Friday, February 26, 2010

How to fix a toaster

The other day I broke my Most Valuable Appliance: the four-slice toaster.

Apparently, this is what I get for cleaning the kitchen. I should have just left well enough alone. After I emptied out the crumb trays, I took the whole thing and turned it upside down, shaking more crumbs out.

When I plugged it back in, one side of the toaster didn't work. That is, when I pressed it down it popped right back up. If I kept holding the handle down, it would still heat up. But to me, it kind of defeats the purpose of having a toaster if I'm standing there there holding the knob down the whole time.

Now I had a four-slice toaster that would only toast two pieces of bread. For a few days it didn't matter, as I never needed to toast four slices at once. But the other morning when I was getting ready to make bagels for everyone, I was finally motivated to investigate the problem.

Not knowing much about toasters, I unplugged it and peered inside, wondering what had gotten jiggled loose. How much of a gamble would it be to open the thing up and try to fix it? Right now I at least had a working two-slice toaster. If I tried to mess with it I might end up with no toaster at all.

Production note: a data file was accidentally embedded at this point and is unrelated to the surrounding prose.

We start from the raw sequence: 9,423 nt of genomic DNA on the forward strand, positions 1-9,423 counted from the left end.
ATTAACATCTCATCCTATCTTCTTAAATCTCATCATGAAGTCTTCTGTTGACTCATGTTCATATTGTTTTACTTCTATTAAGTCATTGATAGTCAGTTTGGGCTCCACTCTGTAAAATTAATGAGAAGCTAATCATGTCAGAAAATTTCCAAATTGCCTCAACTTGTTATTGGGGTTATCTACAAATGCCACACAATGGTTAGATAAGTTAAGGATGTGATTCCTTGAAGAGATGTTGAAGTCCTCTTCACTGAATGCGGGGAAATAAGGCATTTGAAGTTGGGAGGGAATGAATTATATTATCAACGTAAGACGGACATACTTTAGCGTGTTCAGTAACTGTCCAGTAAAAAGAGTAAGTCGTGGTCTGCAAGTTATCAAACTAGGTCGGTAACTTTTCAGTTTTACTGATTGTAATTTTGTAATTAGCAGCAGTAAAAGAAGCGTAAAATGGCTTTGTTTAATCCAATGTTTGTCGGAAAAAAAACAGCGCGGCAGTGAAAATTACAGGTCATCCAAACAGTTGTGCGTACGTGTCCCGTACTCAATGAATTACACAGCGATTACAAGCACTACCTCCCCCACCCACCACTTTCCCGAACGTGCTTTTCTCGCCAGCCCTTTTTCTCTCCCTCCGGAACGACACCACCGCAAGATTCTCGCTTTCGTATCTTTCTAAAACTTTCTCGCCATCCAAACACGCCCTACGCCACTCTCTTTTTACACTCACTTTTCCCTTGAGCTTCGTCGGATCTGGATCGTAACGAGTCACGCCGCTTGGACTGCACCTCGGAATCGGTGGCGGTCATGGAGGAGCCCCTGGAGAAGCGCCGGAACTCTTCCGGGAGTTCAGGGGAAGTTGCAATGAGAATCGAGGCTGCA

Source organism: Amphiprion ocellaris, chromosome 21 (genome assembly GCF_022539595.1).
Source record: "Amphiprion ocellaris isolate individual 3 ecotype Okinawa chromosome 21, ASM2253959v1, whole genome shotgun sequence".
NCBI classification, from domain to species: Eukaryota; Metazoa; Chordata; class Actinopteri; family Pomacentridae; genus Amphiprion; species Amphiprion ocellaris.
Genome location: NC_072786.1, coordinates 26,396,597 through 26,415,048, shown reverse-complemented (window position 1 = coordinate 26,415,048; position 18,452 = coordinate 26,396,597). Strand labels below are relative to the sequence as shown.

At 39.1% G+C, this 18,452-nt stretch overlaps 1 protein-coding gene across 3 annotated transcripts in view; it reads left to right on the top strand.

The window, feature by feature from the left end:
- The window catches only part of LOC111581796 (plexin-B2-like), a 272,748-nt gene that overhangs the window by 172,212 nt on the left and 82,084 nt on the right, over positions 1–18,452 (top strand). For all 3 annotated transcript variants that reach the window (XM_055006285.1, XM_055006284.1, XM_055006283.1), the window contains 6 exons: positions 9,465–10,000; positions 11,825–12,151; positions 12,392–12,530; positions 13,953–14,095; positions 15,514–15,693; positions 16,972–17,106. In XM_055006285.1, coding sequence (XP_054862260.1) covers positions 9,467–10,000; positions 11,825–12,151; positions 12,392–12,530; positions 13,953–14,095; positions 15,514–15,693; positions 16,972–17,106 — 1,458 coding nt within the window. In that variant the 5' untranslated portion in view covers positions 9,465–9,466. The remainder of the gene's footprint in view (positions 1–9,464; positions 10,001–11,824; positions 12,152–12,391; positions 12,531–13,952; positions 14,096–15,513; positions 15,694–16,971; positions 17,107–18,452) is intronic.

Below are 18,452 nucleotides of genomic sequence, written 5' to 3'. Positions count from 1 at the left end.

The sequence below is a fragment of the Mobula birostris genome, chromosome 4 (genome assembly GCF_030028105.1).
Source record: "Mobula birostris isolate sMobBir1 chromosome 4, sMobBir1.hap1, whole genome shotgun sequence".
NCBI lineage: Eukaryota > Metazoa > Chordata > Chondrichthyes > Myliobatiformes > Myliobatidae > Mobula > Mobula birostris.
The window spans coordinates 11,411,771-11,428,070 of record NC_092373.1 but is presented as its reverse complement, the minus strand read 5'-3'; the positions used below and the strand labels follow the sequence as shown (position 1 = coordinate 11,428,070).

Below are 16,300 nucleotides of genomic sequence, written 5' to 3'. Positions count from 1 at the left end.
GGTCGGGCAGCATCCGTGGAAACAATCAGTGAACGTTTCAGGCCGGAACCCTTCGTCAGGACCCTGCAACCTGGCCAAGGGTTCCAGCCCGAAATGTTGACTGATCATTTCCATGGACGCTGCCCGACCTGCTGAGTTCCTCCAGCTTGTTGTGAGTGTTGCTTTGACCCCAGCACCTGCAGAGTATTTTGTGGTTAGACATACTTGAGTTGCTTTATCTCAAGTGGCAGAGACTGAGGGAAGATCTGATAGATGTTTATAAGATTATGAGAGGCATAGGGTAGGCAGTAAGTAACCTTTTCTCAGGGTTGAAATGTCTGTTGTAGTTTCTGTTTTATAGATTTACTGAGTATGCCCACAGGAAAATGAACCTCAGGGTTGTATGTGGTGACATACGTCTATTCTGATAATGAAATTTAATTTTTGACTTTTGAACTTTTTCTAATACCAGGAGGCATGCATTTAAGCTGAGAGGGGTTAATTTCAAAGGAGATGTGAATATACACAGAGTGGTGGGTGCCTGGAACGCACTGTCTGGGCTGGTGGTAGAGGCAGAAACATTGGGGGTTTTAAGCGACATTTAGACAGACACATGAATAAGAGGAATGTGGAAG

In the end it was not fear but laziness that prevailed. I didn't want to go find a screwdriver. But, I thought, I broke the toaster by holding it upside down and shaking it. Maybe I could fix it the same way. So, that is exactly what I did.

Every once in a while you have one of those moments where the illogical thing you do on a whim turns out to be the thing that works. No one could be more surprised than I was when I saw that all four slots of my toaster were back in business.

**My apologies to all the people with broken toasters who thought this might be a helpful tutorial.**

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